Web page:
This thesis is a study of the economies of ski resort towns before, during, and after economic recessions, in particular the Great Recession of the U.S. Ski resort towns often have limited (and relatively expensive) housing, which threatens these economics because of the heavy reliance on a large service-based workforce. This study compares small ski resort towns and rural non-resort towns using median home values as the dependent variable. The data was analyzed using ordinary least squares regression. This study aims determine how the housing situation in resort communities changes during times of economic decline and times of economic growth.
Recent Wal-Mart openings have been accompanied by public demonstrations against the company’s presence in the community, asserting (among other things) that their presence is deleterious to residential property values. This study empirically evaluates that claim, analyzing the spatial correlation between Wal-Mart locations and residential property values, while comparing Wal-Mart with other big-box retailers for a frame of reference and controlling for other important aspects of a home’s market value. We recognize that market value may represent a trade-off between price and patience, so perform a similar analysis using a property’s days on the market to evaluate any big-box effect. Finally, we interpret the resulting effects in two ways, from both the resident’s and retailer’s point of view, casting new light on the NWIMBY effect.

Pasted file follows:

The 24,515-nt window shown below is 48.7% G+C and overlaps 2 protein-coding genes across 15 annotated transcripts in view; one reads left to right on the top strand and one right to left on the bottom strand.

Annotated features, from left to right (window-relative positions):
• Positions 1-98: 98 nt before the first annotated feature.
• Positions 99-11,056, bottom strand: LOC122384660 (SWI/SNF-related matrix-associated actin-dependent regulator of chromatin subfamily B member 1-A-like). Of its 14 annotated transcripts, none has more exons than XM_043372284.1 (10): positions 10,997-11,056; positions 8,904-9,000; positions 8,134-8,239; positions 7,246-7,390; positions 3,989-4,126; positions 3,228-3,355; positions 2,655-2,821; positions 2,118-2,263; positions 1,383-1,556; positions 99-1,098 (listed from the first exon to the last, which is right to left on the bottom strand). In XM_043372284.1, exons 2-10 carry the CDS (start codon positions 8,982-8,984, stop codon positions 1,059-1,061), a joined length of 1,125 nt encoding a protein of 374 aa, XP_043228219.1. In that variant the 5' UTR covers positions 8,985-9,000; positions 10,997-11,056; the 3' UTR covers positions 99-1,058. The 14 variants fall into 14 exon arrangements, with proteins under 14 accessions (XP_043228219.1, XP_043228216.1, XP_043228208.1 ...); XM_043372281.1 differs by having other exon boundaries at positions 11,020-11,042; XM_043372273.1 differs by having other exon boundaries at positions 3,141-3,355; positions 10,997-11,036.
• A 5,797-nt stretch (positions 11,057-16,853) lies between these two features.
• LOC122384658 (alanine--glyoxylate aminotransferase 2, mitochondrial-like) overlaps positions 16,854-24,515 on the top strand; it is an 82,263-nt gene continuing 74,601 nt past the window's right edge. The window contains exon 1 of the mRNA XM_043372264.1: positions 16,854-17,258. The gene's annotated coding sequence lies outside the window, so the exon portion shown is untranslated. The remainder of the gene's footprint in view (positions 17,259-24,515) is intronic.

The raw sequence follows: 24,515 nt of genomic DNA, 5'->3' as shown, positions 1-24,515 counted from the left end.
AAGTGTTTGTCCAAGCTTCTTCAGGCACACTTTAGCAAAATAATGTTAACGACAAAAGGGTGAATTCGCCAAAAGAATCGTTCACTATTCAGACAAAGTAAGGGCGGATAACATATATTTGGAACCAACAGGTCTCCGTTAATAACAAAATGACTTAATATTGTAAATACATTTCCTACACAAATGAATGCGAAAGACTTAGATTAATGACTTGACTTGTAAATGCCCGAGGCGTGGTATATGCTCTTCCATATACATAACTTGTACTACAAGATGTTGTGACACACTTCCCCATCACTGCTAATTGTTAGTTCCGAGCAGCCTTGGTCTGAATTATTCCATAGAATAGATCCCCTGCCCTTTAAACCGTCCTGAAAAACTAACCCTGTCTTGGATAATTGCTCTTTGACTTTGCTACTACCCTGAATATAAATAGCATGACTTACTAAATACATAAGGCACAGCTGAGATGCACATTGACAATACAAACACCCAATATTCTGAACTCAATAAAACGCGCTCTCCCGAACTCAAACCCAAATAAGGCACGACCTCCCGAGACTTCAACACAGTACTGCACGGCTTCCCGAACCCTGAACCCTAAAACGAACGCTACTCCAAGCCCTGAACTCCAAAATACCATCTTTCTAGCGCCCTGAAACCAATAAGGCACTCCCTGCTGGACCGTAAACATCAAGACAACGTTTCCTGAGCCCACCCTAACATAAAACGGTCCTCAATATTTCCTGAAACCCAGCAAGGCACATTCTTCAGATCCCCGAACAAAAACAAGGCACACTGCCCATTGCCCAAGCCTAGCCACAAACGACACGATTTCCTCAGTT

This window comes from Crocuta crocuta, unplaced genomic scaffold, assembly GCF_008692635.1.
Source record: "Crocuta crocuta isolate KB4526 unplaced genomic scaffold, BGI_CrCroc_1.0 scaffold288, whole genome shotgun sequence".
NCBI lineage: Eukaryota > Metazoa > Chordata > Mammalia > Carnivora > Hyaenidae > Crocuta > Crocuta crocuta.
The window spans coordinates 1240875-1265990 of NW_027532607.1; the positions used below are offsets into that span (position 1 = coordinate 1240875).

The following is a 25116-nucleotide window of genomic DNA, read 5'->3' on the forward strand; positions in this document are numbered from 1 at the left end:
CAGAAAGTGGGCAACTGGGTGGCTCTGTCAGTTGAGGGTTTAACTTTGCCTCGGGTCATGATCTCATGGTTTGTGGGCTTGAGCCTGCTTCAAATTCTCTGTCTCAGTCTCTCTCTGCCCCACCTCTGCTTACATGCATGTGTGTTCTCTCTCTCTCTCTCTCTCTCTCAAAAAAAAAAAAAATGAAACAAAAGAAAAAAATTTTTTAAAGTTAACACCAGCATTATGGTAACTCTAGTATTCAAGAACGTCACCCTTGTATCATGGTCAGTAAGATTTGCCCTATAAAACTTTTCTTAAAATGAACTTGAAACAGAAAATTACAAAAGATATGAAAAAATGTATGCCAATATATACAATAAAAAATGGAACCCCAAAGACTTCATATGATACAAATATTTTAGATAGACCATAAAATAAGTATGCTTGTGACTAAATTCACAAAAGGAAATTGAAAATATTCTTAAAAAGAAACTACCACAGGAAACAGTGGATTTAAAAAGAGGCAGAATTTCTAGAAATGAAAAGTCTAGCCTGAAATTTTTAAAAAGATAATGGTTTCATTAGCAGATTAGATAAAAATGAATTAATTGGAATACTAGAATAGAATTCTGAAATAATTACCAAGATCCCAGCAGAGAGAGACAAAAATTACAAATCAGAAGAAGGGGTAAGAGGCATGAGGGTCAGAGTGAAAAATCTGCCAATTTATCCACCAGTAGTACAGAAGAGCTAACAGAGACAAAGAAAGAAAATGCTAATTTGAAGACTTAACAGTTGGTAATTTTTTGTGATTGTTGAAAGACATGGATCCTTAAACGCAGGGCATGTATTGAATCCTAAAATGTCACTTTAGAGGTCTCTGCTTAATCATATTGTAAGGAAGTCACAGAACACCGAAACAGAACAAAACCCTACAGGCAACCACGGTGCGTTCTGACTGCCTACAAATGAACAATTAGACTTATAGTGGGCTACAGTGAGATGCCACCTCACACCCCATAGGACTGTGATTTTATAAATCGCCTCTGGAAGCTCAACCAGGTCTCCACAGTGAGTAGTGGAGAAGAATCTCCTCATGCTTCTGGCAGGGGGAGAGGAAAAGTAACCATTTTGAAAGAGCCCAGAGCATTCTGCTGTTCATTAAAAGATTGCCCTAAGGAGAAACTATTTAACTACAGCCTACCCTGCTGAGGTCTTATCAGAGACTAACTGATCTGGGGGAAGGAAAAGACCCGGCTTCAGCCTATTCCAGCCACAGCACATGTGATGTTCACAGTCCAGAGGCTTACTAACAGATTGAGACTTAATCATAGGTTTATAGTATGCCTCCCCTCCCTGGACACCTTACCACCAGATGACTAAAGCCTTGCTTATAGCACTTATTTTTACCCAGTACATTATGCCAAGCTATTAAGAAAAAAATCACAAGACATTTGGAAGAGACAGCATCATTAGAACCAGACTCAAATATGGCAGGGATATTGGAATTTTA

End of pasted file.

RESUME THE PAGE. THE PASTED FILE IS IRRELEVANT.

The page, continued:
The 2014 legalization of cannabis sales in Colorado led to the promulgation of municipal regulations to mitigate potential negative effects of these newly licensed businesses on their surrounding communities. However, the rhetoric from opponents to legalization efforts has used “negative impacts on residential housing prices” as a primary argument. Of the three classes of regulatory licensing (retail stores, manufacturing facilities and cultivation operations), this study primarily analyzes retail stores in relation to residential housing prices. Though firms within each of these classes have the potential to affect surrounding residential property values in different ways, this study focuses on the retail store effect. Using six years of geo-coded data on home sales in Denver County, I analyze the effects of cannabis businesses on residential property values since legalization. I find that houses sold after the legalization of marijuana sell for a higher transaction price than houses sold before legalization, while closer proximity to marijuana businesses decreases the housing transaction price.